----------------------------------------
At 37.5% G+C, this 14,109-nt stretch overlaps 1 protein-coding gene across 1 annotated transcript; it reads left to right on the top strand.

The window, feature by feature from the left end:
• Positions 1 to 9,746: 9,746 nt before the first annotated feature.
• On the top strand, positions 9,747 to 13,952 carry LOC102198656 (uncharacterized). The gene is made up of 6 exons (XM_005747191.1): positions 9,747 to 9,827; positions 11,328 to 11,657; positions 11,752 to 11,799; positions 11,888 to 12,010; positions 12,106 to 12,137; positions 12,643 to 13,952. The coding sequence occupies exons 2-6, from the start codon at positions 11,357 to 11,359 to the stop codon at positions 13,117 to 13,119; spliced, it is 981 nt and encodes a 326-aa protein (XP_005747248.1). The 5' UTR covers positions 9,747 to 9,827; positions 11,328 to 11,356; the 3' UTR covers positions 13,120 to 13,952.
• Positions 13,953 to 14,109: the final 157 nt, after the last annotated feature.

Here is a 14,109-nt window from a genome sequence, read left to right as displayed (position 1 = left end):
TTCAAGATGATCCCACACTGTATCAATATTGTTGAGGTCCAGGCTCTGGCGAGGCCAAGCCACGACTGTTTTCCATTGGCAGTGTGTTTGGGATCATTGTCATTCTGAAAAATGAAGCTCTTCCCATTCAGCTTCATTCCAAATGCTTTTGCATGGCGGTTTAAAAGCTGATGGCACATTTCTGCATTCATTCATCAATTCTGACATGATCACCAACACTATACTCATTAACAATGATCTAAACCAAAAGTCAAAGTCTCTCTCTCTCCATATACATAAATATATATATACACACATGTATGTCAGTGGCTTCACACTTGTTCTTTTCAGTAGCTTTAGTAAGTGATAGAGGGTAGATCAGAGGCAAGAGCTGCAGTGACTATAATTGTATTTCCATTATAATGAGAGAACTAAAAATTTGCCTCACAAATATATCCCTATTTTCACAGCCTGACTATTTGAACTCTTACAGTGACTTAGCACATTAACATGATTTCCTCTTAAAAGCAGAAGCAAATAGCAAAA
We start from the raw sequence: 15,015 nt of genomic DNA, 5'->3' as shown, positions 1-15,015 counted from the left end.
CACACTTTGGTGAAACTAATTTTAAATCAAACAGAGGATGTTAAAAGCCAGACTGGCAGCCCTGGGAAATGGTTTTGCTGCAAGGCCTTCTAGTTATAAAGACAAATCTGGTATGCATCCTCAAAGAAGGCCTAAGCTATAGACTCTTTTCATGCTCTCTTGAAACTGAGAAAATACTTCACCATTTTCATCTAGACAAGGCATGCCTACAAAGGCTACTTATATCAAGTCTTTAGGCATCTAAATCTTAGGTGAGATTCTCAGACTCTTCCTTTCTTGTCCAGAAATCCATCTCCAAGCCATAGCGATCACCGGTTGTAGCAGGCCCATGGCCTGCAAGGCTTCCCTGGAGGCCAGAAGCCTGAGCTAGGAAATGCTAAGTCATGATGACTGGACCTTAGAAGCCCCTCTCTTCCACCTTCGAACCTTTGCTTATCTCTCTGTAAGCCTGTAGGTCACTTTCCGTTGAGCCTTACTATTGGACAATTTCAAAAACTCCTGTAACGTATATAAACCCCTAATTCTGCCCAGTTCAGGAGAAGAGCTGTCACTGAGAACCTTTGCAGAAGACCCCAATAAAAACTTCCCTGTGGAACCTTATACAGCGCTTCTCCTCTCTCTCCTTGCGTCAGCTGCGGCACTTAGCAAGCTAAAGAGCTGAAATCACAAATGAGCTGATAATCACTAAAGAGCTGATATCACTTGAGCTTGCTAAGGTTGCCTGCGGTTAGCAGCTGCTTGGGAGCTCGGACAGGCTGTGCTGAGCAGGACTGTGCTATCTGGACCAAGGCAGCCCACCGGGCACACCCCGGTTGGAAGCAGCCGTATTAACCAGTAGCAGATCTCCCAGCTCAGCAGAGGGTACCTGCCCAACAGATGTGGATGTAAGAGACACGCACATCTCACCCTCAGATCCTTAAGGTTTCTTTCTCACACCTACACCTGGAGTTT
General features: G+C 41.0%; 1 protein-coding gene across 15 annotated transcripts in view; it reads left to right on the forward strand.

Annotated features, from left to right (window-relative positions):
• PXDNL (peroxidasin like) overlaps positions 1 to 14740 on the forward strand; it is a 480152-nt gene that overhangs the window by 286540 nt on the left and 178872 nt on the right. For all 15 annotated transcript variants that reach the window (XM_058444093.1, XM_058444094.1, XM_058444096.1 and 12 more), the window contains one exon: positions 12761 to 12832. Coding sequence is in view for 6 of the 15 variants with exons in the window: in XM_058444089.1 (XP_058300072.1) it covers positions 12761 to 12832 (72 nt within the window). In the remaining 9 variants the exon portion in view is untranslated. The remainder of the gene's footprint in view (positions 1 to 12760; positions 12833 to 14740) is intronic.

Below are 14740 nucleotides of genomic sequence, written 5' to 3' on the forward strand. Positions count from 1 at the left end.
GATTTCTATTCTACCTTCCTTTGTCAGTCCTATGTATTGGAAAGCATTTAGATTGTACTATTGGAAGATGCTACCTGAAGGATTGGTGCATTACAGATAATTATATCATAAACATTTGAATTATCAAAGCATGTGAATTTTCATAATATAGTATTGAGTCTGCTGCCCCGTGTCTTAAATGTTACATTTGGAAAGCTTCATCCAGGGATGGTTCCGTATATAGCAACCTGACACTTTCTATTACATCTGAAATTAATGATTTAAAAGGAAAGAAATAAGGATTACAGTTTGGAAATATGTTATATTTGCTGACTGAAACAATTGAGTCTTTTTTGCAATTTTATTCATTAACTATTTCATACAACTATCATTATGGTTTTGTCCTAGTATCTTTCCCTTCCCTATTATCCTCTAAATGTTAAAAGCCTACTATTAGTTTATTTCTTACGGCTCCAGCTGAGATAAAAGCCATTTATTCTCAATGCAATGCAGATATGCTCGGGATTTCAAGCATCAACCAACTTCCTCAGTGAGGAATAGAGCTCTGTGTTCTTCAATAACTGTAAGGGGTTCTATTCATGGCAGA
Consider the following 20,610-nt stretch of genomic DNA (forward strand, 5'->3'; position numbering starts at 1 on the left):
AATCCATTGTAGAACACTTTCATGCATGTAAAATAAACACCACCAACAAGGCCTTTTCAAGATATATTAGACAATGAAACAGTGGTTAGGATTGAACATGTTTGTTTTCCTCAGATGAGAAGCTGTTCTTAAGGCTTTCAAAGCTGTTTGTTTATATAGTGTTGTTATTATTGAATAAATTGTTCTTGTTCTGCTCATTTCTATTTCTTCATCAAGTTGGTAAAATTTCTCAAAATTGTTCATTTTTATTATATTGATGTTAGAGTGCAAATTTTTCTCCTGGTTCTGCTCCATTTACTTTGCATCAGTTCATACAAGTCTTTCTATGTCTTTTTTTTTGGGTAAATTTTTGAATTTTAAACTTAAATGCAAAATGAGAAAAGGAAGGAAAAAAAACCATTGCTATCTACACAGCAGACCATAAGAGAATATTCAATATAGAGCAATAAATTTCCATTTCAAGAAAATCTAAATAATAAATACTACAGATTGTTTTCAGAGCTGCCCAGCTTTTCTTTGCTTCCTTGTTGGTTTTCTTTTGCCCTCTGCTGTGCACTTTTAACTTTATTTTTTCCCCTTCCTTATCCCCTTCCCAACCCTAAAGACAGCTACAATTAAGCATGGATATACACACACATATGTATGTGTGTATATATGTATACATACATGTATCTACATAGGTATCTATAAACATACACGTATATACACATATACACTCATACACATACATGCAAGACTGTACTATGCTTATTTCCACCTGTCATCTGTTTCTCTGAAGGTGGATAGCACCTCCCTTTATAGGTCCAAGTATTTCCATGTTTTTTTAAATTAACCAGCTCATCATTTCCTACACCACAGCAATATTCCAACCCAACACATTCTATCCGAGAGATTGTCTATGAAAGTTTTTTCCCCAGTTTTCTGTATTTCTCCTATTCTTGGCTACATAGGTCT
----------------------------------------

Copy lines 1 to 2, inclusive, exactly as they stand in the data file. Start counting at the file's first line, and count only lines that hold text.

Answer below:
At 37.5% G+C, this 14,109-nt stretch overlaps 1 protein-coding gene across 1 annotated transcript; it reads left to right on the top strand.

The window, feature by feature from the left end: